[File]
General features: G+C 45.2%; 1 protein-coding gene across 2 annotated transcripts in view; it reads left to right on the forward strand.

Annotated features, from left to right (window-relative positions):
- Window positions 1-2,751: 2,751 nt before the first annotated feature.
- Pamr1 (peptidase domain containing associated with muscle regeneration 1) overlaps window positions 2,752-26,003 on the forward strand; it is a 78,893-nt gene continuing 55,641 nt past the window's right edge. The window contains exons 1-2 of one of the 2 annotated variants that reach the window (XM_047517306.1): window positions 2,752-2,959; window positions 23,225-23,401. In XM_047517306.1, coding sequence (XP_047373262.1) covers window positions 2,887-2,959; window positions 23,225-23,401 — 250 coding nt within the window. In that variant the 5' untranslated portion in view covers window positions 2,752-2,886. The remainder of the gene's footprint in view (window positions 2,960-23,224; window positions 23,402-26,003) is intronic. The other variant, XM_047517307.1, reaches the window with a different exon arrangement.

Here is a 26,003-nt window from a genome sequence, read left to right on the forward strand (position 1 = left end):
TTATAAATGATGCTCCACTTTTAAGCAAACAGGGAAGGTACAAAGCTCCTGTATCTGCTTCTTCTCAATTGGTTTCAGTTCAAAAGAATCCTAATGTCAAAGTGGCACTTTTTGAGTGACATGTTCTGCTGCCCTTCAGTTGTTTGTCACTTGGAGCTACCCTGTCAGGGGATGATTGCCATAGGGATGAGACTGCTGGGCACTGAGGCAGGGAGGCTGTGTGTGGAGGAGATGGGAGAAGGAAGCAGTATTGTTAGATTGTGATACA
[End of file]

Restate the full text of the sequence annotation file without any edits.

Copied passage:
General features: G+C 45.2%; 1 protein-coding gene across 2 annotated transcripts in view; it reads left to right on the forward strand.

Annotated features, from left to right (window-relative positions):
- Window positions 1-2,751: 2,751 nt before the first annotated feature.
- Pamr1 (peptidase domain containing associated with muscle regeneration 1) overlaps window positions 2,752-26,003 on the forward strand; it is a 78,893-nt gene continuing 55,641 nt past the window's right edge. The window contains exons 1-2 of one of the 2 annotated variants that reach the window (XM_047517306.1): window positions 2,752-2,959; window positions 23,225-23,401. In XM_047517306.1, coding sequence (XP_047373262.1) covers window positions 2,887-2,959; window positions 23,225-23,401 — 250 coding nt within the window. In that variant the 5' untranslated portion in view covers window positions 2,752-2,886. The remainder of the gene's footprint in view (window positions 2,960-23,224; window positions 23,402-26,003) is intronic. The other variant, XM_047517307.1, reaches the window with a different exon arrangement.

Here is a 26,003-nt window from a genome sequence, read left to right on the forward strand (position 1 = left end):
TTATAAATGATGCTCCACTTTTAAGCAAACAGGGAAGGTACAAAGCTCCTGTATCTGCTTCTTCTCAATTGGTTTCAGTTCAAAAGAATCCTAATGTCAAAGTGGCACTTTTTGAGTGACATGTTCTGCTGCCCTTCAGTTGTTTGTCACTTGGAGCTACCCTGTCAGGGGATGATTGCCATAGGGATGAGACTGCTGGGCACTGAGGCAGGGAGGCTGTGTGTGGAGGAGATGGGAGAAGGAAGCAGTATTGTTAGATTGTGATACA